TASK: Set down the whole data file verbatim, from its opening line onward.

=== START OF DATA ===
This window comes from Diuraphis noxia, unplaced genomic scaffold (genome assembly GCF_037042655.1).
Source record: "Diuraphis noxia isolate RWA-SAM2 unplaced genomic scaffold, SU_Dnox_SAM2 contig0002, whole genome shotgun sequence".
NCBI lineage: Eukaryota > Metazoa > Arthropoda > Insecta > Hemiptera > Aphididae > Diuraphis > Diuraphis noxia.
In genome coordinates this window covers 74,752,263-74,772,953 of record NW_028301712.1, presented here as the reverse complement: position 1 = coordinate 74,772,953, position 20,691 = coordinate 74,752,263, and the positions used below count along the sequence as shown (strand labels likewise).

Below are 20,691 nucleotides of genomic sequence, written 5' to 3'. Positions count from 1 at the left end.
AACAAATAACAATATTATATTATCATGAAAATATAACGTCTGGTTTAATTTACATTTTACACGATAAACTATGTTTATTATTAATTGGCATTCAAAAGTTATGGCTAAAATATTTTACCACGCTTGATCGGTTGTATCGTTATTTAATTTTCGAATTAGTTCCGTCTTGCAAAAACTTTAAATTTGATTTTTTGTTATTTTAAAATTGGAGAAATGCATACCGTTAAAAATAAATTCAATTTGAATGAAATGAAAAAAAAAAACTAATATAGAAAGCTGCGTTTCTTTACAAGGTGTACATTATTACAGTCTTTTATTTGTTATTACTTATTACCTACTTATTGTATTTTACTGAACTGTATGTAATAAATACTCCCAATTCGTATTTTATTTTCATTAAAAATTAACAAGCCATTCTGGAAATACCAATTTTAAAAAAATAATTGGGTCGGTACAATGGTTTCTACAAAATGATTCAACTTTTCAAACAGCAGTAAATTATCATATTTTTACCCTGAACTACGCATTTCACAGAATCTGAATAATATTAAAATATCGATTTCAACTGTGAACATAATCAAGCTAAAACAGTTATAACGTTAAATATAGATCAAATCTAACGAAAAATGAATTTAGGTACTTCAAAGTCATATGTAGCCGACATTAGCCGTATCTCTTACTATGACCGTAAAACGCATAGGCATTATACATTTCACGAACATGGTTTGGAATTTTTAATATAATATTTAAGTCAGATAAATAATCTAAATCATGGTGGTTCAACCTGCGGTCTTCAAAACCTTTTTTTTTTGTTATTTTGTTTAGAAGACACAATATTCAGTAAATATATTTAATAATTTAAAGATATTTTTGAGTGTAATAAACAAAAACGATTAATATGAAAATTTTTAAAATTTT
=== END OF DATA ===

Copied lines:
This window comes from Diuraphis noxia, unplaced genomic scaffold (genome assembly GCF_037042655.1).
Source record: "Diuraphis noxia isolate RWA-SAM2 unplaced genomic scaffold, SU_Dnox_SAM2 contig0002, whole genome shotgun sequence".
NCBI lineage: Eukaryota > Metazoa > Arthropoda > Insecta > Hemiptera > Aphididae > Diuraphis > Diuraphis noxia.
In genome coordinates this window covers 74,752,263-74,772,953 of record NW_028301712.1, presented here as the reverse complement: position 1 = coordinate 74,772,953, position 20,691 = coordinate 74,752,263, and the positions used below count along the sequence as shown (strand labels likewise).

Below are 20,691 nucleotides of genomic sequence, written 5' to 3'. Positions count from 1 at the left end.
AACAAATAACAATATTATATTATCATGAAAATATAACGTCTGGTTTAATTTACATTTTACACGATAAACTATGTTTATTATTAATTGGCATTCAAAAGTTATGGCTAAAATATTTTACCACGCTTGATCGGTTGTATCGTTATTTAATTTTCGAATTAGTTCCGTCTTGCAAAAACTTTAAATTTGATTTTTTGTTATTTTAAAATTGGAGAAATGCATACCGTTAAAAATAAATTCAATTTGAATGAAATGAAAAAAAAAAACTAATATAGAAAGCTGCGTTTCTTTACAAGGTGTACATTATTACAGTCTTTTATTTGTTATTACTTATTACCTACTTATTGTATTTTACTGAACTGTATGTAATAAATACTCCCAATTCGTATTTTATTTTCATTAAAAATTAACAAGCCATTCTGGAAATACCAATTTTAAAAAAATAATTGGGTCGGTACAATGGTTTCTACAAAATGATTCAACTTTTCAAACAGCAGTAAATTATCATATTTTTACCCTGAACTACGCATTTCACAGAATCTGAATAATATTAAAATATCGATTTCAACTGTGAACATAATCAAGCTAAAACAGTTATAACGTTAAATATAGATCAAATCTAACGAAAAATGAATTTAGGTACTTCAAAGTCATATGTAGCCGACATTAGCCGTATCTCTTACTATGACCGTAAAACGCATAGGCATTATACATTTCACGAACATGGTTTGGAATTTTTAATATAATATTTAAGTCAGATAAATAATCTAAATCATGGTGGTTCAACCTGCGGTCTTCAAAACCTTTTTTTTTTGTTATTTTGTTTAGAAGACACAATATTCAGTAAATATATTTAATAATTTAAAGATATTTTTGAGTGTAATAAACAAAAACGATTAATATGAAAATTTTTAAAATTTT